With so many creative thoughts passing through your head, it can be tempting to jump on each one to capitalize on your unique ideas. However, what happens when you develop a new brand concept that you are inclined to pursue? What happens to your existing brand? Is it even possible to juggle multiple brands at once, especially if your new business idea is wildly different than your current business?
Let me start by saying yes—it is absolutely possible to manage several brands and find success with each one. Take it from someone who runs a wedding planning firm and a software company! However, just because it’s possible doesn’t mean it’s easy. It will take grit, determination, and some long nights to get where you want to be, but that’s no reason to hold yourself back from reaching for your full potential.
Assuming you’ve checked off some of the big questions (like whether you can afford to launch a new business right now), you may be ready to dive into all things business development. You might have ideas for your logo or what your website will look like.
The Catersource Conference & Tradeshow, co-located with The Special Event, is heading to Miami July 19 – 22, 2021. Immerse yourself in an inspiring and safe event focused on the new trends and opportunities in catering and events! Learn more
But, wait. You’re not ready for all of that yet! First, you need to create a foundation to ensure your new brand is sustainable while confirming that your existing one remains sound.
Here are three fundamental components to keep you on the right track to success. Once you knock these out, then you can start digging into the fun stuff.
Set realistic goals across the board.
There’s no way to achieve success without some concrete goals keeping you moving. You probably already knew this from your original brand, but it’s always worth a refresher! You’ll need to get crystal clear in what you hope to get out of your new business venture. Do you want it to ultimately feed customers to your existing company? Is it your opportunity to immerse yourself in a new-to-you market? Are you attempting to solve a problem that you or your clients have faced?
When you clarify your purpose, you can create some attainable, time-restrained goals that you can break down into smaller steps to get you started. While you might hope to build your new brand into a six-figure business, start with where you wish to be in a year through a detailed business plan. What would you deem a success at this time next year? Then, work backwards to identify the key milestones that you will need to make on the way there. Goals are never meant to be set in stone; use them as a starting point and be open to them evolving over time as you grow and learn.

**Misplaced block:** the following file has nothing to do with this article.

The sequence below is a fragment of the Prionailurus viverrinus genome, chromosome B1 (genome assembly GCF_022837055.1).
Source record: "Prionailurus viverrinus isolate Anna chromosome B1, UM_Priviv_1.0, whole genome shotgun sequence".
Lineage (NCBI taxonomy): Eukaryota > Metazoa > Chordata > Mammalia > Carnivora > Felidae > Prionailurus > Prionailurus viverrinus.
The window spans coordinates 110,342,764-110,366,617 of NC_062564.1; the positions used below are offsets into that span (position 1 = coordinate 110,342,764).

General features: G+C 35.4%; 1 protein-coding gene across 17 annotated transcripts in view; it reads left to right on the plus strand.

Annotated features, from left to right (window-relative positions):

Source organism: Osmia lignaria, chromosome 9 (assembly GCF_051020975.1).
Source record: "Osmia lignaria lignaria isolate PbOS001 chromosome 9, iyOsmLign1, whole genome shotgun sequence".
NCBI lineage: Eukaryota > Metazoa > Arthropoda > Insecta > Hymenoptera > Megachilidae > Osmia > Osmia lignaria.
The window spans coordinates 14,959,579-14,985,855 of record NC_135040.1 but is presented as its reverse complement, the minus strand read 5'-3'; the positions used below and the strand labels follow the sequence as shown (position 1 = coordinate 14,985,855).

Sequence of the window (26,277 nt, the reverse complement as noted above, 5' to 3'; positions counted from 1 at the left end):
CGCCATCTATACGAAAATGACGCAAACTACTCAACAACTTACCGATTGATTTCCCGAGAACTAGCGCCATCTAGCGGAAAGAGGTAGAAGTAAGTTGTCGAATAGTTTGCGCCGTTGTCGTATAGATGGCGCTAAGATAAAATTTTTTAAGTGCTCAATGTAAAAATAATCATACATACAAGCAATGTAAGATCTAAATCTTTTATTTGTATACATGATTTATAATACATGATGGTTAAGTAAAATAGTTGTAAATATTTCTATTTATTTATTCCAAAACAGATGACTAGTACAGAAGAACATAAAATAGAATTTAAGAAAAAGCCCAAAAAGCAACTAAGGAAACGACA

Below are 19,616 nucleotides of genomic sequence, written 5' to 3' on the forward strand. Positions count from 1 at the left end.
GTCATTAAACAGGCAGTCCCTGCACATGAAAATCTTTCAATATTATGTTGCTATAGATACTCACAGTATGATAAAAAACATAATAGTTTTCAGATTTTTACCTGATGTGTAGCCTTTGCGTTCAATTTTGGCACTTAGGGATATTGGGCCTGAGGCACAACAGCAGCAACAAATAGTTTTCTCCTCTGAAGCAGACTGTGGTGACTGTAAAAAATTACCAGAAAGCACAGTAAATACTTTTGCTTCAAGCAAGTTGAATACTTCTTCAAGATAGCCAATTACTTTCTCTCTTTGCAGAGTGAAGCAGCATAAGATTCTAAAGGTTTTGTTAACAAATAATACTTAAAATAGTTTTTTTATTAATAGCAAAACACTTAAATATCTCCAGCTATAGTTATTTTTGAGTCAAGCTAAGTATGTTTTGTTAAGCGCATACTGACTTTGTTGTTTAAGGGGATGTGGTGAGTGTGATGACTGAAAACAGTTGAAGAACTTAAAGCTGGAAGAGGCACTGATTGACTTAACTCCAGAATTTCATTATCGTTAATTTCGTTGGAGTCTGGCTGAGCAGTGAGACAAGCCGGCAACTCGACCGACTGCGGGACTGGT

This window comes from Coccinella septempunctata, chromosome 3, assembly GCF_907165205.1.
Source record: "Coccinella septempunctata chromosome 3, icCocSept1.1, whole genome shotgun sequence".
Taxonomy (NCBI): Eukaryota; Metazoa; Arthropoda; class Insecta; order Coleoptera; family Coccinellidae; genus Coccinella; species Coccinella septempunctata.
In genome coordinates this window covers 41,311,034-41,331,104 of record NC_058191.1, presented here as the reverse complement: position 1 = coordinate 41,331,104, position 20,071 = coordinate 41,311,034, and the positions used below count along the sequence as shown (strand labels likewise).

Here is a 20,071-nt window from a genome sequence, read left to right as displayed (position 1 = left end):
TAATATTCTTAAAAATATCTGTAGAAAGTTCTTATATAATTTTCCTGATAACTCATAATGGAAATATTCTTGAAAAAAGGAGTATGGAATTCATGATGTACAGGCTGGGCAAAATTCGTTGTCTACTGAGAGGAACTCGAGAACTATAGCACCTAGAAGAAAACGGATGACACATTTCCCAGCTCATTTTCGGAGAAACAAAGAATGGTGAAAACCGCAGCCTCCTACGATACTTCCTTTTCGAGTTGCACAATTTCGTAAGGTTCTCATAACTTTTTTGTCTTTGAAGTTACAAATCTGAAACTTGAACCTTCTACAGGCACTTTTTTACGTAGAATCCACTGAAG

Develop smart staffing solutions.
While it’s not impossible to juggle multiple brands on your own, it will be much more manageable if you have a team at your side—whether it’s a single partner/co-founder or a staff of many. Consider how your existing business is staffed and whether you can loop some of your employees into your new business endeavor and teach them how to split responsibilities. This tends to be better suited for brands that are similar in service or in the same industry, but you may find that some team members share your excitement and are open to whatever you throw their way.
Alternatively, you might consider going through the hiring process to bring on new team members who have the knowledge and experience to help you bring your vision to life. This is a smart way to go if you’re switching industries or need a specific skill set for your new brand (like we needed tech-specific support for our new brand!). The hiring process will require you to commit a fair amount of time and energy to find the right fit, but it allows you to pinpoint the very best candidate with the expertise you need.
Distinguish messaging for each brand.
Brand messaging isn’t a matter of copying and pasting verbiage from your marketing materials, even if your businesses are similar in ideas. You need to develop all-new messaging that differentiates your new brand from your old one, as well as any competitors. Spend some time digging into the qualities that set your business apart—how would you like your brand to appear in the market? Try to narrow it down to three to five brand adjectives to drive your messaging and ensure it remains consistent.
If your new business is in the same industry or serves a similar market, use your existing network to glean ideas and run them by clients or colleagues for feedback. For example, if you own and operate a catering business but are considering launching a rental company, speak to your event clients or designer peers about their pain points and what kind of information would be most valuable to them. In most cases, you’ve already built the connections, so you shouldn’t have to look too far for support.
Each of these elements serves your overarching business strategy, so these are not areas to skip or speed through to the next steps. Be intentional about setting goals, building a team, and refining your messaging, so you can lay the groundwork to kickstart a successful business—it’s more than possible.